Within our dataset, there are only a handful of cases which have been coded as “unknown” regarding foreign affiliation. The circumstances leading to the ambiguity of foreign affiliation in these cases can best be explained by confusion surrounding the events of the crime itself. A great example of this phenomenon can be found in the 2016 case of Michelle Marie Bastian. Bastian sent ISIS propaganda to her incarcerated husband, but this exchange of terroristic material does not insinuate collusion with an FTO itself. In this case, there was likely no direct contact between the defendant and the FTO; however, because there is a lack of evidence that clearly states Bastian obtained the propaganda from an indirect rather than direct source, the foreign affiliation category must be coded as “unknown” rather than “no.”

Following the coding for the variable of foreign affiliation, members of tPP code for group affiliation. It is important to recognize that a “no” for foreign affiliation does not mean that there is no group affiliation. While this may seem to be an obvious statement, our “group affiliation” variable is inclusive of domestic, as well as foreign, terrorist organizations.

As we continue with individual analyses of tPP’s dataset, I plan to examine the implications of foreign affiliation and its interaction with other variables. One relationship worth analyzing is that of foreign affiliation and citizenship. An interesting correlation may be made when pooling cases where the defendant has a foreign affiliation and comparing, within those cases, whether the individual is an American citizen or not. Furthermore, disparities in sentencing within the case pool of foreign affiliation may be juxtaposed relative to the aforementioned variable of citizenship.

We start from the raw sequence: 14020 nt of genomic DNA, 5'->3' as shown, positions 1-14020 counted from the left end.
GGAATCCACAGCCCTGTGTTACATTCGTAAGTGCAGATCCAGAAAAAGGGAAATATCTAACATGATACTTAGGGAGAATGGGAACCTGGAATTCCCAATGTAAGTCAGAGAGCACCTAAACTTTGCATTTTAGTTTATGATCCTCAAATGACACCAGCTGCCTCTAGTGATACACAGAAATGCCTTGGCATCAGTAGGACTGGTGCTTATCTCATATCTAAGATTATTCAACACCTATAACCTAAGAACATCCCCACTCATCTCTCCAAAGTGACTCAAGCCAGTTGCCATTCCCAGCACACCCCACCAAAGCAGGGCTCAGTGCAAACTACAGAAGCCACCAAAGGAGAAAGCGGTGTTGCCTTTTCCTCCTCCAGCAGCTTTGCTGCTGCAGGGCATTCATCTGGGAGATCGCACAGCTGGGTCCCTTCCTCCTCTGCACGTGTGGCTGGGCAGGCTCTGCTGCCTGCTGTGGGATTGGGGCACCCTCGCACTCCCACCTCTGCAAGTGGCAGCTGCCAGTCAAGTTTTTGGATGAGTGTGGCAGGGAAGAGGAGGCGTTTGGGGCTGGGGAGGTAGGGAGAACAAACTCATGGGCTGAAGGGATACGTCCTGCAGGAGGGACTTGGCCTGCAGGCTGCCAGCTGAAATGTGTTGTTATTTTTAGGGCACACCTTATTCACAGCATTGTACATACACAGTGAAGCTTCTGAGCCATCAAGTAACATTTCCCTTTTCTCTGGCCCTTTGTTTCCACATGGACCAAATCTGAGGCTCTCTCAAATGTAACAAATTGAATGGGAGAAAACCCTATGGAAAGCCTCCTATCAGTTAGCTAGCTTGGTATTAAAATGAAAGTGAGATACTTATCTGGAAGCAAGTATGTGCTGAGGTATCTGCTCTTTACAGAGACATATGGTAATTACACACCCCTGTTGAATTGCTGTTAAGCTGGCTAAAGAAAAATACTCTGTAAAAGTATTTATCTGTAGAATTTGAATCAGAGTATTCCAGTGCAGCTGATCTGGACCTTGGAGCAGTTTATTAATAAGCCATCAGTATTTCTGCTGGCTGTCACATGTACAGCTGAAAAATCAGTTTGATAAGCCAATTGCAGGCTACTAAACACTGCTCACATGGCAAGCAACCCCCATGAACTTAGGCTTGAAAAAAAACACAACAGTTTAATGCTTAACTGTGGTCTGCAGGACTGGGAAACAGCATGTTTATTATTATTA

Foreign affiliation, upon initial inspection, does not appear to be an overly significant variable relative to the others within our dataset; however, it’s presence, or lack there of, poses considerable influence over the interpretation of the prosecution of political violence cases in general. The relationships between foreign affiliation and other variables (particularly citizenship, tactic, and sentencing) likely possess valuable information regarding the factors governing an individual’s decision to participate in political violence, and how they choose to do so.

Affiliation with an FTO likely determines, or partially shapes the tactic and tactic variable which a defendant utilizes in offending. These relationships also likely reveal connections between the resulting convictions and sentencing of defendants and foreign affiliation, with notable regard to the proceedings of the US’s judicial system. Ultimately, tPP’s coding of foreign affiliation deserves to be analyzed in greater depth. When we consider the impact of FTOs on individual perpetrators, we reveal the severity of their danger to national security.